Two identity management papers worth reading

* Strategies for Creating an Authoritative Store; Online Identity Theft: Changing the Game

The days are growing shorter and the nights longer as we head into fall. Less time for outdoor play, more time to sit inside and cozy up by the fire with a libation and something to read. I can't provide the tipple, but I can point out some deserving reading material. No pot-boilers, I'm afraid, but a couple of recent white papers that are both educational as well as thought provoking. Not a bad combination.

First up is “Strategies for Creating an Authoritative Store” from Matthew Pollicove at Secude Global Consulting. Secude is an SAP partner and the paper is a strategy briefing for SAP NetWeaver Identity Management (formerly MaXware) clients. The paper is summarized as:

“Creation of an Authoritative Store is a key component of an Identity Management Infrastructure. The Authoritative Store can be created using a number of different strategies. The determination of the best strategy is by a thorough analysis of sources, database resources, available data synchronization tools and the IAM tools in use by the organization.” In other words, it’s all about creating a centralized directory structure upon which to base your provisioning system. This is a good background, basic structure piece for any team that’s considering provisioning for their organization. The only surprise is that Pollicove, who came from MaXware, a leading virtual directory house, doesn’t actually mention the words “virtual directory,” though he does talk about metadirectories. Still, everything he writes is applicable to a standard virtual directory solution.

You’ll need to register for the paper, but it’s worth it. Follow the links from Matt’s blog entry to get to the latest version.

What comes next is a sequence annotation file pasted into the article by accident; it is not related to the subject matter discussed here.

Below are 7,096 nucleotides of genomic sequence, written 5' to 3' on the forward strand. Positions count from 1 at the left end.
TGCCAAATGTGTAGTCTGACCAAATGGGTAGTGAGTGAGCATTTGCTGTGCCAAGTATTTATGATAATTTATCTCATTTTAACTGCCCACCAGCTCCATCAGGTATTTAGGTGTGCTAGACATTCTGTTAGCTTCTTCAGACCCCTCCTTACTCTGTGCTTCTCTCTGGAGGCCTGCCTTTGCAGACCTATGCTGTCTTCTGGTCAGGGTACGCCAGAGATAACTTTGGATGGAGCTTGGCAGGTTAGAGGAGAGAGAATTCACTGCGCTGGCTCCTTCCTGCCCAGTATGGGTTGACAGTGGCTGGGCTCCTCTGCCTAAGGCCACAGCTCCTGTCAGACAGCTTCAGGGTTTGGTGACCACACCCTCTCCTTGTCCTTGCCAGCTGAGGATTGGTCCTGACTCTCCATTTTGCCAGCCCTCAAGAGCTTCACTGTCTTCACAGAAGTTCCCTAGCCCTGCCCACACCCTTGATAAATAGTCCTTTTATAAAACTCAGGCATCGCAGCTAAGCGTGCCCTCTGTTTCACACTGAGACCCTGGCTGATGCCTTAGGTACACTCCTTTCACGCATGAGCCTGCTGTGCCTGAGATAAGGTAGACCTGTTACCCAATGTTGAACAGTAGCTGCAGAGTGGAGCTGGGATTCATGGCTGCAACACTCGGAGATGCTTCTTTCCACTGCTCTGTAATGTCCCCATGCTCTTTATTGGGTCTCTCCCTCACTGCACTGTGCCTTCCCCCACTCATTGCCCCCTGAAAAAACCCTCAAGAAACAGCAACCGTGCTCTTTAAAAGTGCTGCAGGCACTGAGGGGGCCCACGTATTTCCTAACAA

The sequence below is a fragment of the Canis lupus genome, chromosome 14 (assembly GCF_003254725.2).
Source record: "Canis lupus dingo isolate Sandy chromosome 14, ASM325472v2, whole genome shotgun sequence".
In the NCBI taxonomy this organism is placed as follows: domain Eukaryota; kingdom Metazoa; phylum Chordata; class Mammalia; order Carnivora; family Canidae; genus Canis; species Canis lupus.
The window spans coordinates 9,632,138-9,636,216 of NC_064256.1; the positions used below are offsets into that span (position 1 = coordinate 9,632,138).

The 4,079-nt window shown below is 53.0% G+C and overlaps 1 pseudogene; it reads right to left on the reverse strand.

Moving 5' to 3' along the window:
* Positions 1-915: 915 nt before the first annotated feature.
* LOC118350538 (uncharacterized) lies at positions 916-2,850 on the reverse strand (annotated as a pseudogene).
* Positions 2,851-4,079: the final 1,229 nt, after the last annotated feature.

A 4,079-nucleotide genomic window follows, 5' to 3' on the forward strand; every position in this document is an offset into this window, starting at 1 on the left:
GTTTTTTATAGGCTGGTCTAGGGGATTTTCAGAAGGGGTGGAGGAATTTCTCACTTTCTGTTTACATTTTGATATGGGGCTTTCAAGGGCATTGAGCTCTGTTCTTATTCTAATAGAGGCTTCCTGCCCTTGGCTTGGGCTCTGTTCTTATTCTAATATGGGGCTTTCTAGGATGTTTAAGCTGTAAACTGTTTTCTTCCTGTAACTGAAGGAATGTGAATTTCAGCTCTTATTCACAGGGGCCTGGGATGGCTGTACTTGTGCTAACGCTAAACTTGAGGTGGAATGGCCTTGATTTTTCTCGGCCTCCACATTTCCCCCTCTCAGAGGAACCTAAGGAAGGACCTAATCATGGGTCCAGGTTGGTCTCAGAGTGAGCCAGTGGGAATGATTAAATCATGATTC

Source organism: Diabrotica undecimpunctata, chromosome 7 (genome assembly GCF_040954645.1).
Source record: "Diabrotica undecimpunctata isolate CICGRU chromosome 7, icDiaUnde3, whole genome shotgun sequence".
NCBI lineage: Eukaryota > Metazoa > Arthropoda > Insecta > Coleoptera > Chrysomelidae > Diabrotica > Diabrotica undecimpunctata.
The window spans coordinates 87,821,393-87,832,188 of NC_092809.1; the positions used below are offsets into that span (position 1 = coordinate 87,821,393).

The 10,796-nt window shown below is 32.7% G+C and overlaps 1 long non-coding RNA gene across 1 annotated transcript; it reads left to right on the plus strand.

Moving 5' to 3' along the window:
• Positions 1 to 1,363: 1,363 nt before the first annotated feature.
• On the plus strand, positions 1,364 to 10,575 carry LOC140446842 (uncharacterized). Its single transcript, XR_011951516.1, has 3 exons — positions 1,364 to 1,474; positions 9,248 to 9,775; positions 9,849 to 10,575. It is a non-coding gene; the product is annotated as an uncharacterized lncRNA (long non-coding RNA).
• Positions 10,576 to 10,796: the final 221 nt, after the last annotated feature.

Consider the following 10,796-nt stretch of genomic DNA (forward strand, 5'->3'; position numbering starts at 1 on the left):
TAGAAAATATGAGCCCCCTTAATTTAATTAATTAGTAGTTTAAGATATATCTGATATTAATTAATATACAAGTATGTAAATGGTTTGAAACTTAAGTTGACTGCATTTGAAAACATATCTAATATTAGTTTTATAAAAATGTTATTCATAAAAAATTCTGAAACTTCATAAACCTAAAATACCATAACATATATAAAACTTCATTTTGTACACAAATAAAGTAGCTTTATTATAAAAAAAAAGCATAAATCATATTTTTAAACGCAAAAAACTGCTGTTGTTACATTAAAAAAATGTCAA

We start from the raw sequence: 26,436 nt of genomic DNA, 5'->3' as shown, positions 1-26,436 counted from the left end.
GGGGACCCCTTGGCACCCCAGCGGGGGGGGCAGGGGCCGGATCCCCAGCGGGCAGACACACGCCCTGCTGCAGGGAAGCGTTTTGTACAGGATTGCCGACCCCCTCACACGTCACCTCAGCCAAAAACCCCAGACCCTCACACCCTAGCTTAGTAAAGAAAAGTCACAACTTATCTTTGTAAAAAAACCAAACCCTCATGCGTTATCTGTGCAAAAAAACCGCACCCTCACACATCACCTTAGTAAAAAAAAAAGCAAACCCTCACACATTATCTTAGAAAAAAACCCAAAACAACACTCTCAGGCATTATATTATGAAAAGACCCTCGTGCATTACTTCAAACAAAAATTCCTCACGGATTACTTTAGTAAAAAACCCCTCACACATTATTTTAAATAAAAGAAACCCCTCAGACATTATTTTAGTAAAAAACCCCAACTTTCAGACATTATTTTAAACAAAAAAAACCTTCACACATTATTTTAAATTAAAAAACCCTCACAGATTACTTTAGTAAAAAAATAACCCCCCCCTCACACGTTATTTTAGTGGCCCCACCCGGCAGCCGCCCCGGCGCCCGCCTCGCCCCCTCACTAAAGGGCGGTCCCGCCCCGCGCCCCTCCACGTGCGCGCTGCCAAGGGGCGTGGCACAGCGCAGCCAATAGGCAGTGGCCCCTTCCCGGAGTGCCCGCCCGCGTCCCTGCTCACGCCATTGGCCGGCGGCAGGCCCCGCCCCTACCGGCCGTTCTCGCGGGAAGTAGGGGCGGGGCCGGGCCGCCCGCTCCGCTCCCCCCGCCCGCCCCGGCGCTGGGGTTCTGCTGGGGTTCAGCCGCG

Also worth reading is a new paper from Microsoft’s Trustworthy Computing initiative about identity privacy and security on the Internet. I do wince a bit at the title “Online Identity Theft: Changing the Game” since the reality is that identities aren’t “stolen” they’re misused to commit identity fraud. But if you can overlook that obviously marketing-driven title, the paper is a very good presentation of information card technology – and not just Microsoft’s own CardSpace. As the summary puts it: “A new approach to securely managing online identity is essential - namely, a system that uses an interoperable, vendor-neutral framework and gives end users more direct control over their digital identity. One key component of this system is a new technology called an ‘Information Card,’ which enables the creation of very secure digital entities.”

“Interoperable” and “vendor neutral” are hardly terms we would have expected from Microsoft even five years ago, but a lot has changed in Redmond and there is growing awareness that not everyone uses a Microsoft platform but it is necessary for everyone to have access to key technologies. We can be proud that it is especially in our area – call it the “identity layer” the “identity sector” or the “identity niche” – that this enlightenment is breaking out. The paper even includes a three step “call to action”:

* Adopting advanced digital identities in government, enterprise and online service environments, along with better data governance processes.

* Creating a secure digital identification system that allows convenient online transactions, and also enables higher levels of security—based on real-world verified identities—when appropriate.

* Convening stakeholders to help generate broad support for “changing the game” on identity theft and taking steps to create business and consumer awareness and adoption of information cards, regardless of what computing system or technology they may use.

Download this important paper, read it, then act on it.

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